Benefits and Compensation

DIY Remedies for Wage Compression

Barry L. Brown, SPHR, CCP, of Effective Resources, Inc., understands that time and budgets are both at a premium—but that your compensation plan is probably still in need of some TLC. Yesterday, we got some of Brown’s tips for a DIY compensation makeover. Today, his thoughts on remedying a common but serious comp problem: wage compression.

What Causes Wage Compression?

Wage compression is self-induced at virtually every company, Brown says. It’s often created when ranges change and is usually created when a new person is hired and paid more than the incumbent(s). Unfortunately, it’s a problem that cannot be hidden or explained away and, if unsolved, will likely result in expensive legal action. The only way to solve it, Brown says, is with money.

Of course, your compensation philosophy will dictate what you do, to some extent. The important question to ask is, How long for someone to get from the minimum to the midpoint? That’s another way of saying, How long does it take for someone to be fully productive?—because those people should be at the midpoint. It shouldn’t take more than about 3 years for most jobs, Brown says.


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Look to the Ranges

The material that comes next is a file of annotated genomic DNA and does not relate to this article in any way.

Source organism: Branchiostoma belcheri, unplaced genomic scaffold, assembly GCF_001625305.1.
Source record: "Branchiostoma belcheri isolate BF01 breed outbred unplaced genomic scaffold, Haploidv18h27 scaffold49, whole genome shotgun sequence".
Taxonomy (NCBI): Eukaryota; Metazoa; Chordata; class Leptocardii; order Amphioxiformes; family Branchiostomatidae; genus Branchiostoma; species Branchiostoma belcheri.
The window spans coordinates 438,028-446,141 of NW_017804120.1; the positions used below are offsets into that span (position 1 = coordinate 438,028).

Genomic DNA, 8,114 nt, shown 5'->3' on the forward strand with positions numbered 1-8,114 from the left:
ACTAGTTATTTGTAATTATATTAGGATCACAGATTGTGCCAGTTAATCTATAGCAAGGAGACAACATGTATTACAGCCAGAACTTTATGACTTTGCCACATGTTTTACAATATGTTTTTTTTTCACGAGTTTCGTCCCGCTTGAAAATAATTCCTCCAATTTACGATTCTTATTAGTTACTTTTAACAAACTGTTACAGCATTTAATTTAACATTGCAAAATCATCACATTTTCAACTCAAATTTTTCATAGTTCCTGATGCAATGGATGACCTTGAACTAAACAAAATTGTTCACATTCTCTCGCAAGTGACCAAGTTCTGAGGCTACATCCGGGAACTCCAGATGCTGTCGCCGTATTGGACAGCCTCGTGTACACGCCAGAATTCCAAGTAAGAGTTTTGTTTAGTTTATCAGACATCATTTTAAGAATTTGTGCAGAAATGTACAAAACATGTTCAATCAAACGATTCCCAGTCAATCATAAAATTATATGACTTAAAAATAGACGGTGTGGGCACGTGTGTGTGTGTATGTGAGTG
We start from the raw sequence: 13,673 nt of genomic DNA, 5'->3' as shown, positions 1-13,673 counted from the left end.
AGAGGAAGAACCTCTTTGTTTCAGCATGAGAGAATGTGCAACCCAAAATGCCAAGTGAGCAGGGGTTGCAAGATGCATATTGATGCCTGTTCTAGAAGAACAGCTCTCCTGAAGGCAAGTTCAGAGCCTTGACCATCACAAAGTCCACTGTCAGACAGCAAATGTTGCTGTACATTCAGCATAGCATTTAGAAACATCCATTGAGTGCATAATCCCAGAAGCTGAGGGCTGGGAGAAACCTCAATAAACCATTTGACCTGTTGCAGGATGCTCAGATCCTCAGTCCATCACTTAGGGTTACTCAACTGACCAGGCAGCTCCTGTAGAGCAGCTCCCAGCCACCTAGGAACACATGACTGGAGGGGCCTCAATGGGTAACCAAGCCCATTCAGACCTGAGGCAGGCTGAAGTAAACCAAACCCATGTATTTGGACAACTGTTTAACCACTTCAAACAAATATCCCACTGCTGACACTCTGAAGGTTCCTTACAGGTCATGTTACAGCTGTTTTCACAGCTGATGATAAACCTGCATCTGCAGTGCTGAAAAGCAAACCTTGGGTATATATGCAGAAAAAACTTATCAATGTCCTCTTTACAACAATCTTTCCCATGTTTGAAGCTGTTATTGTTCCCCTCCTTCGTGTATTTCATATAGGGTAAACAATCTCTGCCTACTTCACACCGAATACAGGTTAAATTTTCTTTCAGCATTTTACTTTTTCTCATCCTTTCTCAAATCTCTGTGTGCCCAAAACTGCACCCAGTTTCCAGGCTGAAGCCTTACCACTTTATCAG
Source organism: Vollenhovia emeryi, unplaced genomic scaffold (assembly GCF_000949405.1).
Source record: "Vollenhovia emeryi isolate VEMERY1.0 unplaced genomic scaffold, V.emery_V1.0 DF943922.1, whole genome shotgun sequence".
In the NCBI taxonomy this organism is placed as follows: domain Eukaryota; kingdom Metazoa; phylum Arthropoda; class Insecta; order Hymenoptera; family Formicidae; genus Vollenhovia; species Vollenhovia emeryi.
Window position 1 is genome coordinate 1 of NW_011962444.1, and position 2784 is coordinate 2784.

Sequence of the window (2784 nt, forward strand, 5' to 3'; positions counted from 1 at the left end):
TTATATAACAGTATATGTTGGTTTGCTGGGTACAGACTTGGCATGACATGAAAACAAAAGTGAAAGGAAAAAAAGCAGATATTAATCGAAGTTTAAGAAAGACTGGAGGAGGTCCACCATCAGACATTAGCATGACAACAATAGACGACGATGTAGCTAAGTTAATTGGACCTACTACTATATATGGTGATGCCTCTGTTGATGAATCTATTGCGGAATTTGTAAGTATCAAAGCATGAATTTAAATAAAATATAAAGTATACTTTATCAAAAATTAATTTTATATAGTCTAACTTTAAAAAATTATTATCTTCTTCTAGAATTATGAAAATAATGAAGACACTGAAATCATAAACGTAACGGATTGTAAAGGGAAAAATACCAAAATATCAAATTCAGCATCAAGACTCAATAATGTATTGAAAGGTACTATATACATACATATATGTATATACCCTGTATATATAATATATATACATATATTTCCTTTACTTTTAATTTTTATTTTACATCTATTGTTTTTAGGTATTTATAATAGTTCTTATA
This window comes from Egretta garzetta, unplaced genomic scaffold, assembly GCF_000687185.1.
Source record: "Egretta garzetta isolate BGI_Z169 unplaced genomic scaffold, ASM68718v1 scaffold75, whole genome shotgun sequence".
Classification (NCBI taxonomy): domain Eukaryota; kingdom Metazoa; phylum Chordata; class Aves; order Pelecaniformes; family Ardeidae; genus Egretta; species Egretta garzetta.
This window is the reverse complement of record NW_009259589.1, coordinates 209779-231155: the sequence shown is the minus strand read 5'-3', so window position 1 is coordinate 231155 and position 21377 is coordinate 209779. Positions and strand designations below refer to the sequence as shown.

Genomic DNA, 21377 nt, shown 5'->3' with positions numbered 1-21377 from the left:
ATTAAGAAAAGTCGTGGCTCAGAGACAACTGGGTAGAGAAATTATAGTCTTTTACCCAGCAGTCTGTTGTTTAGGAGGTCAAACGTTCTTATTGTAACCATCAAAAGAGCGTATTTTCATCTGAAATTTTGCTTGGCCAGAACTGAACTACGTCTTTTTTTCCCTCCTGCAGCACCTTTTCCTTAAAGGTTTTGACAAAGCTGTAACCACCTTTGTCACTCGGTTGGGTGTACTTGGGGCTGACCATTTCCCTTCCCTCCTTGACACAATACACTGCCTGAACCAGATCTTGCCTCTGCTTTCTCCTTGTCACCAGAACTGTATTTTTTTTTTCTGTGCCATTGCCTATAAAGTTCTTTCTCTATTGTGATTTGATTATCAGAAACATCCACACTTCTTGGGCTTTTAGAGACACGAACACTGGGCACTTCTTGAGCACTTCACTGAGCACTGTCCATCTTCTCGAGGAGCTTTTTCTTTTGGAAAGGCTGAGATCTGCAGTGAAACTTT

An important part of avoiding compression is dealing with changes in the ranges. Brown offers his “triangle” approach for dealing with people below the midpoint when ranges increase.

How to determine how much of the general increase to give to employees below the midpoint?

First of all, people at or above the midpoint needn’t get part of the range increase—they are already being paid market for their jobs. And people below the minimum should move to the minimum—that’s just common sense.

For those in the range but below the midpoint, create a sliding scale triangle as shown below. It starts at 100 percent of the range increase for those at the minimum and tapers down to 0 percent for those at the midpoint.

The concept is that the people farthest below the midpoint get the largest bump. Find the person’s position in the range on the bottom line, then draw a line up to the slanted line, and read across to find the percentage of the range increase. For example, A is low in the range and will receive 80 percent of the increase. B is not so low in the range and will receive 40 percent of the increase.

Note that this is all independent of merit or other types of increases; this is just staying with the market.

Wage compression, compensation makeovers, base pay, variable pay, incentives, increases … compensation and benefits are never easy! “Maintain internal equity and external competitiveness, with benefits and compensation, and control turnover, but still meet management’s demands for lowered costs.” Sound familiar?

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